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Gerstner maybe not the savior of IBM?

Check out Cringley's article on this here:

This is an old Cringley article, but it brings up some interesting points and the guy seems to have a lot of info on how IBM works.  He provides many specific examples of IBM's shortcomings, as examples in other companies (for example, he brings up the much villianized Scully from Apple). 
Anyway, is anyone else amazed by how CEO's are viewed as company saviors one year and then are trashed and villified 4 or 5 years down the road (or a decade in Gerstner's case)? This points to the issue of having topical, *temporary* success without actually improving the root cause of problems. 
Cringley also points out that most CEOs have one or two trick ponies that they take with them throughout their careers.  This was one of those facts that you "kind of know", but don't *really* know until you see it articulated.  It makes one wonder if there is any real way to measure success.  I guess only time can do that...

Tuesday, November 19, 2002

10 years is a long time - how different are you and the way you do things now as compared to 10 years ago. Cringely's point of these guys only having one or two tricks is probably a valid one, though.

A lot of people don't seem to like Cringely although I'm always interested to hear what he's got to say. is a more recent article in a similar vein that I found very relevant.

Tuesday, November 19, 2002

Most of the article seems reasonable, at least if the facts are correct, but one thing worries me (well, not really :-).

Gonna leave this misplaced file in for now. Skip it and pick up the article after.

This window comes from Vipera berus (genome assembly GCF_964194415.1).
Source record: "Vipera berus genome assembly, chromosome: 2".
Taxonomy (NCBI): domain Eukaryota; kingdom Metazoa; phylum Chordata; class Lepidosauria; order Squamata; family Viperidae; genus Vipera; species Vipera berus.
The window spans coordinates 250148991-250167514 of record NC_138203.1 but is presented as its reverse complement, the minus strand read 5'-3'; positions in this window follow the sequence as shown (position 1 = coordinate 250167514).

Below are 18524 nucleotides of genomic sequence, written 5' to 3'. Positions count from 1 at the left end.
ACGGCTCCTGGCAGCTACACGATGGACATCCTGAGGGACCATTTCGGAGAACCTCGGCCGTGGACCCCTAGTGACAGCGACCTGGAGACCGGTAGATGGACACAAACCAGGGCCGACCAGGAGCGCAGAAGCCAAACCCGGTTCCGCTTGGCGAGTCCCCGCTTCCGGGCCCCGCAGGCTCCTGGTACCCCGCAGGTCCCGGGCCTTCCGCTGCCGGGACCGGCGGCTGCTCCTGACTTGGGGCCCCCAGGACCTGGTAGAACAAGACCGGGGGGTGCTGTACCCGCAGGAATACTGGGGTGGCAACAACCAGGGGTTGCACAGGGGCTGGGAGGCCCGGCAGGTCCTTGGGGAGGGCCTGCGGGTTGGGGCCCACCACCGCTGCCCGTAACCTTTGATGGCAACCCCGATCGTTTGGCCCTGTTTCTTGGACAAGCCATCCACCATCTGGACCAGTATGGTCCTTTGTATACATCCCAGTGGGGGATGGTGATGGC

"Link manager compensation to profitability, and have real ways of measuring that profitability."

Which will most likely lead to managers make short-term decissions that boost profitability, but undermines the future.
And having real ways of measuring profitability safely ignores customer satisfaction and personell satisfaction.

So to me this advice seems to go against the whole point of the rest of the article.

Wednesday, November 20, 2002

And then I read the second article. Which seems to make an excelent case against linking compensation to profitability.


Wednesday, November 20, 2002

Sounds like an equivocation on "profit" to me.  Long-term profitability -- that is, managing a company so that it will make money in the long run -- is a kind of profitability that isn't popular in U.S. (and sattelites) companies anymore.  Too bad.

Acowymous Nonerd
Wednesday, November 20, 2002

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